When I saw an announcement of your blog in my local paper I thought, “finally a voice of analysis and reason.” However, after reading your blog, looking at the photos, etc. I find it to be more skewed to the left than most of the commentary in my local paper’s blog leans to the right. Virtually every thinking person I know thinks that the border fence is a criminal waste of money, but also thinks that unrestrained illegal immigration, particularly from Mexico and points south, poses major short and long term threats to our economy and to our culture. We have laws prohibiting the employment of illegal aliens. We need to scrupulously enforce those laws. Your blog, and other “pro-immigrant” publications tends to talk about the troubles or issues of Latinos, Hispanics, etc. without making the actual and legal distinction between those who are here legally and those who are not. The term for “comprehensive immigration reform” as used in your blog and others like it is merely a euphemism for amnesty and the “here we go again” uncontrolled flow of more illegal immigrants into this country, the result of which will be a continued tax on our ability to progress, and to assist the rest of the world to do so as well.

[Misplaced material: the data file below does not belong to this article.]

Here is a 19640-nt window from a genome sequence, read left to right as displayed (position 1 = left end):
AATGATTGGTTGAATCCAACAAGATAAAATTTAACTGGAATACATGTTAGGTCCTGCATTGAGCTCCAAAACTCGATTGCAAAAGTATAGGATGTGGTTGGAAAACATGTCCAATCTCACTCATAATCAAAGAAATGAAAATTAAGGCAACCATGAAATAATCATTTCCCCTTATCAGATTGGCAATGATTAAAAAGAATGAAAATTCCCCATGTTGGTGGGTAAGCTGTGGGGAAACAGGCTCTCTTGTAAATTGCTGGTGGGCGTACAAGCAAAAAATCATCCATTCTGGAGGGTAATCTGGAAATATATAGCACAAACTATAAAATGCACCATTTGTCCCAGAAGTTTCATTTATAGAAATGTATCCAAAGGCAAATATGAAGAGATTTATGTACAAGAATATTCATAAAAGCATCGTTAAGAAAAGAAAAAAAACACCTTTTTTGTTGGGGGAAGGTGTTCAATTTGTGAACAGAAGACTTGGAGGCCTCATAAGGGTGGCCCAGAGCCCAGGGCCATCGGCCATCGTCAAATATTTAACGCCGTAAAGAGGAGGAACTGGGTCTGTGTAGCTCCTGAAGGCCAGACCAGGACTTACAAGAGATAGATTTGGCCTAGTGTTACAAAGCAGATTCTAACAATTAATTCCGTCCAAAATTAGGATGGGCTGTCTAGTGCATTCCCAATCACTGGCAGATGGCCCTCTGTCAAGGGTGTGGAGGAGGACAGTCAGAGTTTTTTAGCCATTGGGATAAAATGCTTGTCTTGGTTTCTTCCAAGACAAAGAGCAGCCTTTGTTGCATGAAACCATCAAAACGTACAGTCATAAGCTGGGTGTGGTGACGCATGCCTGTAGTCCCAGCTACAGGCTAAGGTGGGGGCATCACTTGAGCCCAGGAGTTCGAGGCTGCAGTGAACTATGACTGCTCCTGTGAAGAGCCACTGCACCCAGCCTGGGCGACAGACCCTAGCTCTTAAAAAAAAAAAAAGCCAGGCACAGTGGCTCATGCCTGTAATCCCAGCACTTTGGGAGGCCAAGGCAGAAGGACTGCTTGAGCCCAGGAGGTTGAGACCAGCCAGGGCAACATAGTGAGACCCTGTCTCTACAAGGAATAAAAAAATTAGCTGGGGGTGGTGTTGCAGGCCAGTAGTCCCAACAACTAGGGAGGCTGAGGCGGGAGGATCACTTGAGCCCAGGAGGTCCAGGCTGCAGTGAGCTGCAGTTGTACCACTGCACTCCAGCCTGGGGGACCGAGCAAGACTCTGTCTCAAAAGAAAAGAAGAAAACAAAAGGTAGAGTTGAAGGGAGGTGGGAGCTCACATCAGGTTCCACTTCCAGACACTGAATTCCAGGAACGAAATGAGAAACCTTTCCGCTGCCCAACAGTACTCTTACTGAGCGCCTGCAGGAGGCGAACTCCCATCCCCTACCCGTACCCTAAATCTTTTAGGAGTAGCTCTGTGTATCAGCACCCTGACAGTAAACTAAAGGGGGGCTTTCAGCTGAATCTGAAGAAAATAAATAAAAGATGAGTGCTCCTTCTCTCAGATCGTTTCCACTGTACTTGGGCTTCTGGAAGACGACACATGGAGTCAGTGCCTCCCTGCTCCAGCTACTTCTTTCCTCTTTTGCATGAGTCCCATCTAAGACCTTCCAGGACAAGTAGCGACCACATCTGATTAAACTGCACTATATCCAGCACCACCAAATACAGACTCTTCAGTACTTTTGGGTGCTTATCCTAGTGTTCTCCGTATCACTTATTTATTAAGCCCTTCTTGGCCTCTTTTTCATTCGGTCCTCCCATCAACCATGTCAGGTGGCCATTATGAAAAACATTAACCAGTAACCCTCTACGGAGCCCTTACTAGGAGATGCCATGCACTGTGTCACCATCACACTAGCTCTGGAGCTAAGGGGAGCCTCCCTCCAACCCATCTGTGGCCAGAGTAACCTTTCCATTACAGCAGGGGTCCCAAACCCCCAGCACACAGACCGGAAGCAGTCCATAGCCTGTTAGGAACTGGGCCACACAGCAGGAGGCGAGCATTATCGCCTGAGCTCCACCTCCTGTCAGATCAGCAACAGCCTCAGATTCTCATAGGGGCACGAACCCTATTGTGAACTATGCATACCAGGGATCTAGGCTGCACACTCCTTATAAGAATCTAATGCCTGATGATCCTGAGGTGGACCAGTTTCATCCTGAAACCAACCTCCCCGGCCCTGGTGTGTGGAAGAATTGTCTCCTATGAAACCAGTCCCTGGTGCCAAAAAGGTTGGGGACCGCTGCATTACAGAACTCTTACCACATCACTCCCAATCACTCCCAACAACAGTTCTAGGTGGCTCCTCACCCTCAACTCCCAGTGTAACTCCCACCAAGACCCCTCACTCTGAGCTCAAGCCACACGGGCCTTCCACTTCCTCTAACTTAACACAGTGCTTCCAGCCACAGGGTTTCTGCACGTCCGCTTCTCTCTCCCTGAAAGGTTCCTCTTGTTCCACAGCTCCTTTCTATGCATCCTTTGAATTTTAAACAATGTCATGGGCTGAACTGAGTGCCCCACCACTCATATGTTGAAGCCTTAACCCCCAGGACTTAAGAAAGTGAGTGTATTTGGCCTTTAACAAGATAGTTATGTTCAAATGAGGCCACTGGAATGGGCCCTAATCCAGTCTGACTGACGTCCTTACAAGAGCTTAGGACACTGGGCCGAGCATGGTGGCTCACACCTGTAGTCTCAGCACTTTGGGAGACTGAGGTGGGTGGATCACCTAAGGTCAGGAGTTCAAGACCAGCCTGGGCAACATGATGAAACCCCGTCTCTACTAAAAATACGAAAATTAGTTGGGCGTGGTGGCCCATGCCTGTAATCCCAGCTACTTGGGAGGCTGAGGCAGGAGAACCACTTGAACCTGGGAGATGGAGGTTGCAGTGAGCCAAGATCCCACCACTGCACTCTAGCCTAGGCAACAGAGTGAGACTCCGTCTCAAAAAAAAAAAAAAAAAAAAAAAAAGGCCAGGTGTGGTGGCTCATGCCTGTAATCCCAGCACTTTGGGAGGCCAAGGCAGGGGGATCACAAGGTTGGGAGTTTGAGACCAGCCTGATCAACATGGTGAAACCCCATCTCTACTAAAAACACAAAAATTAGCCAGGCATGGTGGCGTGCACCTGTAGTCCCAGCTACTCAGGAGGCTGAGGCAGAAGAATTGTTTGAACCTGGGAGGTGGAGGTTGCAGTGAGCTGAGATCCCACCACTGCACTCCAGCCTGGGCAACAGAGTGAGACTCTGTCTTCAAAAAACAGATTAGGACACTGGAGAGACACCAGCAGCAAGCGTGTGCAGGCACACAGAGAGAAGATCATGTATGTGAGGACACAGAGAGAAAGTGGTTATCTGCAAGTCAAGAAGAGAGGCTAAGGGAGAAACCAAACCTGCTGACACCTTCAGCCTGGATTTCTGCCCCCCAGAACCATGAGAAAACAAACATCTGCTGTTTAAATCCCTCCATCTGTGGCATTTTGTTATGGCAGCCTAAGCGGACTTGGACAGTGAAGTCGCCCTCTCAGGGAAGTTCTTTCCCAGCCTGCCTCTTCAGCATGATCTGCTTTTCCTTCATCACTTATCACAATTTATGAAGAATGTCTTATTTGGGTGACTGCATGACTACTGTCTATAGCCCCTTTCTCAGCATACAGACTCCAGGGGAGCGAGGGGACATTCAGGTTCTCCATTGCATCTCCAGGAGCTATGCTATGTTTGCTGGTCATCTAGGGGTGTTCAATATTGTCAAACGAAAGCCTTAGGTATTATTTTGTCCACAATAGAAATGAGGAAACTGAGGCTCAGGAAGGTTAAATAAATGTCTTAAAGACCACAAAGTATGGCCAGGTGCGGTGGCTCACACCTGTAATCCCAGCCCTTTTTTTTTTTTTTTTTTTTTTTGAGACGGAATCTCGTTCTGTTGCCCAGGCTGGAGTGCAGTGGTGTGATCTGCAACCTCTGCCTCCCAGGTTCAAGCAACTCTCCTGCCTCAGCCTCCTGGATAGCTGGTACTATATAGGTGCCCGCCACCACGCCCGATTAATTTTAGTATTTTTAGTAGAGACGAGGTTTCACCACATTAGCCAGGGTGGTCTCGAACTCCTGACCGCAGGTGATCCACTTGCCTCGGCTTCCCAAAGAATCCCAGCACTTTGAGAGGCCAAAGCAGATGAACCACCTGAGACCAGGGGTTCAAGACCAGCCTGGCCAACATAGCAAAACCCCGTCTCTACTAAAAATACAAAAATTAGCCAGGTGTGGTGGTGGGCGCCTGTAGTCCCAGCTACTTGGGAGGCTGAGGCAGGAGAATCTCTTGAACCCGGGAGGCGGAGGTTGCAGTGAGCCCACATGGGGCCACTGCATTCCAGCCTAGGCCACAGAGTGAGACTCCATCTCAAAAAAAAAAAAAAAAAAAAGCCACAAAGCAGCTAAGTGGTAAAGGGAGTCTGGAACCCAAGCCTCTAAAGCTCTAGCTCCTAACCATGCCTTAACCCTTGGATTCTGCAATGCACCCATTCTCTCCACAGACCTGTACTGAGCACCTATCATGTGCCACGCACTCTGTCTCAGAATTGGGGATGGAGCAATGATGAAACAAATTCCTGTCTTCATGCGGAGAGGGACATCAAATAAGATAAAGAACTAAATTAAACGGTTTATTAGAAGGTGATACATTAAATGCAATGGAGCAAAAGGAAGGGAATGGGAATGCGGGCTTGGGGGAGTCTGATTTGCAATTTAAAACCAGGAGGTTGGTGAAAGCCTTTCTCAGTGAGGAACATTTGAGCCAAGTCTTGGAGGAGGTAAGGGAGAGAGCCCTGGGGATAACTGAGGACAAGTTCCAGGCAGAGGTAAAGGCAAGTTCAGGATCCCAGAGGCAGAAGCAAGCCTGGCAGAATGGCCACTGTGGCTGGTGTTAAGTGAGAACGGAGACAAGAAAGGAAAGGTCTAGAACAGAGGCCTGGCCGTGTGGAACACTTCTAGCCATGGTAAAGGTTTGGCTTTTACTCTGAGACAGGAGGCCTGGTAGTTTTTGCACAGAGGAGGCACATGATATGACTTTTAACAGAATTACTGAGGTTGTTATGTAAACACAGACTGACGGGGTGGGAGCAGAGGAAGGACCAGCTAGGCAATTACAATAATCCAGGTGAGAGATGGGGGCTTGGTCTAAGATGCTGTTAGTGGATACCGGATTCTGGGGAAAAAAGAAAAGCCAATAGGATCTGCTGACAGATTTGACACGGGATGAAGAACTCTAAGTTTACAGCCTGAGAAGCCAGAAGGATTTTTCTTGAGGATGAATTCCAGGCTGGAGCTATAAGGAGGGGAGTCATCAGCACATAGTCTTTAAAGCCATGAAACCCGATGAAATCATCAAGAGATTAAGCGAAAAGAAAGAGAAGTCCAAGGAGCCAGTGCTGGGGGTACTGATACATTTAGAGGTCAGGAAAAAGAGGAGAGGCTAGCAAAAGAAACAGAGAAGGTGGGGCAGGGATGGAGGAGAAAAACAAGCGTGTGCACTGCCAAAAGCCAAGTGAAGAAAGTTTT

• marsguero